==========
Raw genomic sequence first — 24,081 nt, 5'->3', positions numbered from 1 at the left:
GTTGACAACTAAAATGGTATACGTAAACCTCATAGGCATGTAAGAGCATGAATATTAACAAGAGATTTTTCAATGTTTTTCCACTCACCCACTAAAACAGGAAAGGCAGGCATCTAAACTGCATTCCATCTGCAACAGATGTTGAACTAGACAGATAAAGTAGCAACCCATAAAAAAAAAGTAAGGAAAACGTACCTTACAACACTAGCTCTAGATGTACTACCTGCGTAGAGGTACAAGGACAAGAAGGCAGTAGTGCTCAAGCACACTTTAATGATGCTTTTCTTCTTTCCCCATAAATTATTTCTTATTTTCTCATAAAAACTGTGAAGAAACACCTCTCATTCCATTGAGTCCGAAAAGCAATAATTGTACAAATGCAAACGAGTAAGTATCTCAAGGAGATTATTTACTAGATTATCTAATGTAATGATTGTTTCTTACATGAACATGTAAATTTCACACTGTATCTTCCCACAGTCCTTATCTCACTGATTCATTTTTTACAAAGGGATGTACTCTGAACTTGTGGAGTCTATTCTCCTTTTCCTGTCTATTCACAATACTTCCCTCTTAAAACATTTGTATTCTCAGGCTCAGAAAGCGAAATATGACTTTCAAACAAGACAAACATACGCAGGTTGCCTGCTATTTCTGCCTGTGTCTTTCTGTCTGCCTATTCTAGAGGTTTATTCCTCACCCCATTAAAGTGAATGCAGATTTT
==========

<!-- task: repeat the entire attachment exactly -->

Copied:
Raw genomic sequence first — 24,081 nt, 5'->3', positions numbered from 1 at the left:
GTTGACAACTAAAATGGTATACGTAAACCTCATAGGCATGTAAGAGCATGAATATTAACAAGAGATTTTTCAATGTTTTTCCACTCACCCACTAAAACAGGAAAGGCAGGCATCTAAACTGCATTCCATCTGCAACAGATGTTGAACTAGACAGATAAAGTAGCAACCCATAAAAAAAAAGTAAGGAAAACGTACCTTACAACACTAGCTCTAGATGTACTACCTGCGTAGAGGTACAAGGACAAGAAGGCAGTAGTGCTCAAGCACACTTTAATGATGCTTTTCTTCTTTCCCCATAAATTATTTCTTATTTTCTCATAAAAACTGTGAAGAAACACCTCTCATTCCATTGAGTCCGAAAAGCAATAATTGTACAAATGCAAACGAGTAAGTATCTCAAGGAGATTATTTACTAGATTATCTAATGTAATGATTGTTTCTTACATGAACATGTAAATTTCACACTGTATCTTCCCACAGTCCTTATCTCACTGATTCATTTTTTACAAAGGGATGTACTCTGAACTTGTGGAGTCTATTCTCCTTTTCCTGTCTATTCACAATACTTCCCTCTTAAAACATTTGTATTCTCAGGCTCAGAAAGCGAAATATGACTTTCAAACAAGACAAACATACGCAGGTTGCCTGCTATTTCTGCCTGTGTCTTTCTGTCTGCCTATTCTAGAGGTTTATTCCTCACCCCATTAAAGTGAATGCAGATTTT